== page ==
Ruling Could Cost State Millions

            "I think it is a major addition to the treaty rights cases," Morisset said. "It is the other half of the treaty we said needs to be secured. Not only does the state have to allow the tribes to take their share of their fish, but the state cannot allow the fish runs to be destroyed if it affects the tribal share.

 

Published August 23, 2007

The Olympian

            A federal judge handed Northwest tribes another major legal victory Wednesday, upholding tribal claims that the state has a duty to avoid harming fish runs with culverts that it builds, owns or operates. The ruling could cost the state millions of dollars.

            The state Department of Transportation owns about 1,676 culverts that block fish runs. DOT officials have worked in recent years to remove 205 such barriers, which opened 480 miles of fish habitat, DOT spokesman Lloyd Brown said. Culverts are sewers or drains that cross under a road.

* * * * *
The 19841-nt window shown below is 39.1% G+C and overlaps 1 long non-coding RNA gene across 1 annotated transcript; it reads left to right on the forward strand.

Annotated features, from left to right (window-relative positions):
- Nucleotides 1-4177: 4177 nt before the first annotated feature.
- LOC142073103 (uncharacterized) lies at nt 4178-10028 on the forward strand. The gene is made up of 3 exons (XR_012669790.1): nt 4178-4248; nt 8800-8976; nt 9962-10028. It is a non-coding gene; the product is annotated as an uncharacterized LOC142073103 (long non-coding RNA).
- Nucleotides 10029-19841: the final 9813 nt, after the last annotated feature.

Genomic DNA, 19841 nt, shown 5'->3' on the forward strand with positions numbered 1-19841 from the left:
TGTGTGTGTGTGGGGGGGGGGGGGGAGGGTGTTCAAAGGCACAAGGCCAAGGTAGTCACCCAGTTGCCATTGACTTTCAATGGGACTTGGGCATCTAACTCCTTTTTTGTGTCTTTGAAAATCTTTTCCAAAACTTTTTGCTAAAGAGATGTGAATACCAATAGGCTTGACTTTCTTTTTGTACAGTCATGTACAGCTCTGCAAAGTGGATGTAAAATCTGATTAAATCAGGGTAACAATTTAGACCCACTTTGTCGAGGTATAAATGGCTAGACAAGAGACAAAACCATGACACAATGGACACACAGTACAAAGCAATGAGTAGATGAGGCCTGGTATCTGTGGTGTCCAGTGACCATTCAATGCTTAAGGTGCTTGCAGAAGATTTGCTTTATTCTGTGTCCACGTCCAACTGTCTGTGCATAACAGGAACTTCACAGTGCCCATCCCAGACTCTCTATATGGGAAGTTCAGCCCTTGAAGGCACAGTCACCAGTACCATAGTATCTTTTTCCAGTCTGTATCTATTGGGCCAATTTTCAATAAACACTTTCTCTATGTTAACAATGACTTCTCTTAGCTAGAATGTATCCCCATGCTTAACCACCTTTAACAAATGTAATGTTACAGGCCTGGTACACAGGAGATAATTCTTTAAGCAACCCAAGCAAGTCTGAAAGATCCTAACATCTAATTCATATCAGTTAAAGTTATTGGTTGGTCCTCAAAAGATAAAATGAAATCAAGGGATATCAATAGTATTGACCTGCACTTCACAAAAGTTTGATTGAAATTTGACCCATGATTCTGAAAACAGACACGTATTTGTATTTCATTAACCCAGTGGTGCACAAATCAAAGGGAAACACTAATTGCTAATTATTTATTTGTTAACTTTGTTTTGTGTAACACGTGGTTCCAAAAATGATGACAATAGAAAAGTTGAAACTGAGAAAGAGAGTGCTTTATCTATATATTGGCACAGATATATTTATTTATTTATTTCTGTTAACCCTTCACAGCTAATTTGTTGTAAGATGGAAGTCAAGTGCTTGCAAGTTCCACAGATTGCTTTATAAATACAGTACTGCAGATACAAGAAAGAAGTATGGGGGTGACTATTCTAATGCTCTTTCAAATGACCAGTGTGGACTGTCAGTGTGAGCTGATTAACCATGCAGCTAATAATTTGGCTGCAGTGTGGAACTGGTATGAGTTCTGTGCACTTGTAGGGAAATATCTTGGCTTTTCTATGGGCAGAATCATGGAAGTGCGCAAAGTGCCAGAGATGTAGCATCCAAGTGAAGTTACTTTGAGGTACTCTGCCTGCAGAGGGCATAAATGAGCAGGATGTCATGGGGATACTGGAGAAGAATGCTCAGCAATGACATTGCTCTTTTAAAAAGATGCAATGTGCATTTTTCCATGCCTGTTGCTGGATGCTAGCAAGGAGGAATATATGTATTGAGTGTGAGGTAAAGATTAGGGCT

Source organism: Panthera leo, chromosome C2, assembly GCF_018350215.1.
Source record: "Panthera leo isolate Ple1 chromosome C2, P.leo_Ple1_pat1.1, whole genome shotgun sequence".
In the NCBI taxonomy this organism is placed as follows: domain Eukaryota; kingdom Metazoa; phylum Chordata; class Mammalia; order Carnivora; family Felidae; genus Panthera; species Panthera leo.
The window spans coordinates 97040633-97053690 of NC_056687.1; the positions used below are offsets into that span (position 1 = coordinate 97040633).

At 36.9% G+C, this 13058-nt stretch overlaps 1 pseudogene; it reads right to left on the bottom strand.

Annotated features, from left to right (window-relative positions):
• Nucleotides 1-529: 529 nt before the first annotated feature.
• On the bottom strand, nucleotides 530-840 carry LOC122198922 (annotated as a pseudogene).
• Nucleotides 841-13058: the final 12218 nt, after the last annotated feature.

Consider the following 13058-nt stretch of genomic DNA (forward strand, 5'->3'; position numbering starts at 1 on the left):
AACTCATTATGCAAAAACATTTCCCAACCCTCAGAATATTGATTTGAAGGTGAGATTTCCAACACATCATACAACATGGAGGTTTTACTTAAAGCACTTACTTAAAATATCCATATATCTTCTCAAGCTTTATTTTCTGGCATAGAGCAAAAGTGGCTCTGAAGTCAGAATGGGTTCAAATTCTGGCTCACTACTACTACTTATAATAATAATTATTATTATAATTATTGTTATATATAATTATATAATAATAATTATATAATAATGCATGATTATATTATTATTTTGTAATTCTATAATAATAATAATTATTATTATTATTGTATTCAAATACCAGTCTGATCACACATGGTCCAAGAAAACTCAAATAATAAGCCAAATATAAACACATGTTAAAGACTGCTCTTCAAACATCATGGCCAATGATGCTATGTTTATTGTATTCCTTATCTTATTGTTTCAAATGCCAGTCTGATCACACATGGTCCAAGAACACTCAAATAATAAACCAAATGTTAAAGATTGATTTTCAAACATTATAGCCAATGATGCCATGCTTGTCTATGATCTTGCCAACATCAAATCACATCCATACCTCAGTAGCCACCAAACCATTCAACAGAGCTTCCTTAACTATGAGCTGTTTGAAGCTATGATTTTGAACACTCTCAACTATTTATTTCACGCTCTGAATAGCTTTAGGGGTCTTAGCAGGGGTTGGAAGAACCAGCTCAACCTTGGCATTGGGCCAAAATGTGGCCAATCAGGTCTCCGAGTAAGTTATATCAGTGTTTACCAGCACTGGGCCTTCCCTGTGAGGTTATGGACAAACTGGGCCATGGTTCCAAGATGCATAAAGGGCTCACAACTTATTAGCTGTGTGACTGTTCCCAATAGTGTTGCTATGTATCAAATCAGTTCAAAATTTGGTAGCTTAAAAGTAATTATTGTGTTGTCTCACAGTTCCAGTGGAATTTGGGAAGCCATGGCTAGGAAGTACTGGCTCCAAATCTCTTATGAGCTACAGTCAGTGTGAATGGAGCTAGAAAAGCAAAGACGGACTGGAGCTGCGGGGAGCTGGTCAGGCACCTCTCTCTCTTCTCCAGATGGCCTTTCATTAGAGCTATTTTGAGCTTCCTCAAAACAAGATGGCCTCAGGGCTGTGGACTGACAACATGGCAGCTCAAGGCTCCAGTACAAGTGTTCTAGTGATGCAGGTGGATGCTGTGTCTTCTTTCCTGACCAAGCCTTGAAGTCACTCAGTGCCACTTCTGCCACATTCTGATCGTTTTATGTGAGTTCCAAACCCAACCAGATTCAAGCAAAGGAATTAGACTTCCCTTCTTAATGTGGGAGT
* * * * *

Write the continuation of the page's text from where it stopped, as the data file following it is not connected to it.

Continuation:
Janelle Guthrie, spokeswoman for state Attorney General Rob McKenna, whose lawyers defended the state, said a hearing is set for next month to look into a remedy that satisfies Wednesday's ruling by U.S. District Judge Ricardo Martinez.

            Mason Morisset, a tribal-rights lawyer involved in fishing cases for decades, said the ruling is a breakthrough, comprising the second half of federal Judge George Boldt's original 1974 ruling that gave Northwest treaty tribes rights to half of the salmon harvests in Puget Sound.

            "I think it is a major addition to the treaty rights cases," Morisset said. "It is the other half of the treaty we said needs to be secured. Not only does the state have to allow the tribes to take their share of their fish, but the state cannot allow the fish runs to be destroyed if it affects the tribal share.

            On the question of the culvert repairs, he said, "I think we've been talking anywhere from $80 million to $100 million to fix them over time." Whether that estimate will hold up "when everybody gets out their sharp pencils, nobody knows."

            DOT spokesmen also did not know the potential cost to the state; state officials are struggling to pay for highway projects under schedules adopted by the Legislature in recent years.

            Martinez made his ruling as a partial summary judgment in favor of the tribes after rejecting a state motion to dismiss the claim. The 12-page ruling mentions that parties on both sides tried to negotiate a settlement outside court but failed.